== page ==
Published online by Cambridge University Press: 12 June 2017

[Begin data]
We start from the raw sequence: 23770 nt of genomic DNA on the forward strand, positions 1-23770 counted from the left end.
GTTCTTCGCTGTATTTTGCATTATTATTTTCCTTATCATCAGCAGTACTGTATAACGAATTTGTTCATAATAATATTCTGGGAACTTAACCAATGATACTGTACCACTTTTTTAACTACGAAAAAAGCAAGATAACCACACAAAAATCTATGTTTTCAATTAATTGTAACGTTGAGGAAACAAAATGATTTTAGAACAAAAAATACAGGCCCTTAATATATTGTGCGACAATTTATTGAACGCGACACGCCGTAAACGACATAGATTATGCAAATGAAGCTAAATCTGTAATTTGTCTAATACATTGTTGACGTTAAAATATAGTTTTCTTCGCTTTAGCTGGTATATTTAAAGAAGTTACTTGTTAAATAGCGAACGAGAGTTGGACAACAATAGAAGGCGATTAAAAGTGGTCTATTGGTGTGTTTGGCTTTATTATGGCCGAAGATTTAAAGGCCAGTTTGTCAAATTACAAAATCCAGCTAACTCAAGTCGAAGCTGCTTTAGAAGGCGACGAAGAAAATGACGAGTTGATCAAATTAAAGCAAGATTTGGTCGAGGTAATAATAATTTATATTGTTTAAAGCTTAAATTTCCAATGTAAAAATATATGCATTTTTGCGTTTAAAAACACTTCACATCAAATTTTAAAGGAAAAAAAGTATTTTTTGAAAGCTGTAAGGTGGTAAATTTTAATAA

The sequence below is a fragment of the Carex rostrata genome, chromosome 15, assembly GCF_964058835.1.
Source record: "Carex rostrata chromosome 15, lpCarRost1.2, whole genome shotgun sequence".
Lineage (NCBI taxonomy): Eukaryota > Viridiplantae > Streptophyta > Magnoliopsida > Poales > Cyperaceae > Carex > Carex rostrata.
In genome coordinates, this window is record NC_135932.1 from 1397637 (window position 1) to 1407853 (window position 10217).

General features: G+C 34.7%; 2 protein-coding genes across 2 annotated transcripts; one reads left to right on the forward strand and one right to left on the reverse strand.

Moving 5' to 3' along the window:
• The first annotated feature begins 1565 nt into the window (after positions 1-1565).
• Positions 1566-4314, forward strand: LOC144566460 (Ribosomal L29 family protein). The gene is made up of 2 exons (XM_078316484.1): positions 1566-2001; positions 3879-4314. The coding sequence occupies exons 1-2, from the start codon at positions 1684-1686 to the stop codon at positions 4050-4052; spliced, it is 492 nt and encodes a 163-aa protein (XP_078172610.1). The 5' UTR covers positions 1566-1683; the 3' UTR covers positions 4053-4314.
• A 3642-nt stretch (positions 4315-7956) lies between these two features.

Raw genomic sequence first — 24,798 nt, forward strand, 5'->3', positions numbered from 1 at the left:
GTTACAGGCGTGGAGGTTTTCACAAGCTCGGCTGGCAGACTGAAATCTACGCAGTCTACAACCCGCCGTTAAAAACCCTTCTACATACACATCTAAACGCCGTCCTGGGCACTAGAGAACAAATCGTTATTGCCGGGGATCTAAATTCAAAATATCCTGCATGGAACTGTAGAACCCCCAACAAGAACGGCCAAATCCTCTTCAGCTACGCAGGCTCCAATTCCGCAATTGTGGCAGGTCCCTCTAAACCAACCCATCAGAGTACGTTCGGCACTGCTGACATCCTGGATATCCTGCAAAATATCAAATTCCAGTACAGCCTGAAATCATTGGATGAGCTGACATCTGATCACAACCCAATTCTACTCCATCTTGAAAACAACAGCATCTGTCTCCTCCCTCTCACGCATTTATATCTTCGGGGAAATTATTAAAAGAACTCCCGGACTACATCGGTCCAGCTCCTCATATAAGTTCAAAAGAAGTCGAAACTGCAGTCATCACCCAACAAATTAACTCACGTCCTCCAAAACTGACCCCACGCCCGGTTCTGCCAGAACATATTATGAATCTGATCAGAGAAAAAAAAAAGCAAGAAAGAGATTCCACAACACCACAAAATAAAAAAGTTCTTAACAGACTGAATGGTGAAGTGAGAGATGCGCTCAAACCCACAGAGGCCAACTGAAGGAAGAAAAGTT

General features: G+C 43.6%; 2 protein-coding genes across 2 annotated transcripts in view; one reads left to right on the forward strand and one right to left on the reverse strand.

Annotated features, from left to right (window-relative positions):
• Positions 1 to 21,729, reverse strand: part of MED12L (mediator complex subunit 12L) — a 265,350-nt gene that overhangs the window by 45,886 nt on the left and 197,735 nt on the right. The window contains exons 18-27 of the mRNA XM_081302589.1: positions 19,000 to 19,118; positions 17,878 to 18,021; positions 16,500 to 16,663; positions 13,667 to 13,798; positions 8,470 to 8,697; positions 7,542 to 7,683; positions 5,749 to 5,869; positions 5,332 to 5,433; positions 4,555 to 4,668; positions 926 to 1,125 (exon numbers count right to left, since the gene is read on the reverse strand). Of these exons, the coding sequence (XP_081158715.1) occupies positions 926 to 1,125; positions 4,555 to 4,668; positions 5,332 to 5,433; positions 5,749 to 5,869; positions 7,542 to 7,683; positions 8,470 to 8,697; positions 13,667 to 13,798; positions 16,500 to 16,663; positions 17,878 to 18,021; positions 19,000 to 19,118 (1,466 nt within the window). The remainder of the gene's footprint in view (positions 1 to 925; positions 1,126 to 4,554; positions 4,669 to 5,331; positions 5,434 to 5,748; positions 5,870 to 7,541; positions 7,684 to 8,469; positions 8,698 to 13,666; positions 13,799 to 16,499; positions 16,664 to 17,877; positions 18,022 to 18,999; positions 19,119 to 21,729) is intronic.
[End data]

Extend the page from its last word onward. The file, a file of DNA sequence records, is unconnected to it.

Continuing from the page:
Research was conducted to determine the effect of starch encapsulation on soil dissipation and weed control with alachlor, metolachlor, and atrazine on an Estherville sandy loam in the field. Starch encapsulation increased persistence of alachlor in the surface 15 cm of soil compared to the emulsifiable concentrate formulation during the first 60 d after treatment More alachlor was detected 30 to 75 cm deep with emulsifiable concentrate than the starch-encapsulated formulation 30 d after treatment. Little alachlor was detected below 15 cm thereafter. Starch encapsulation also increased persistence of metolachlor in the surface 15 cm, but reduced concentrations at 15 to 30 cm compared to the emulsifiable concentrate 30 d after treatment. By 120 and 340 d after treatment, metolachlor concentrations at 15 to 30 cm were greater with starch-encapsulated than emulsifiable concentrate formulation. Starch encapsulation greatly increased atrazine persistence in the surface 15 cm compared to the dry flowable formulation. Although encapsulation increased atrazine concentration in the surface 15 cm, it reduced the concentration below 15 cm compared to the dry flowable formulation 30 and 60 d after treatment However, by 120 and 340 d after treatment, starch encapsulation often resulted in greater atrazine concentrations below 15 cm than the dry flowable formulation. Control of green foxtail and redroot pigweed with starch-encapsulated herbicides was similar or superior to the commercial formulations.
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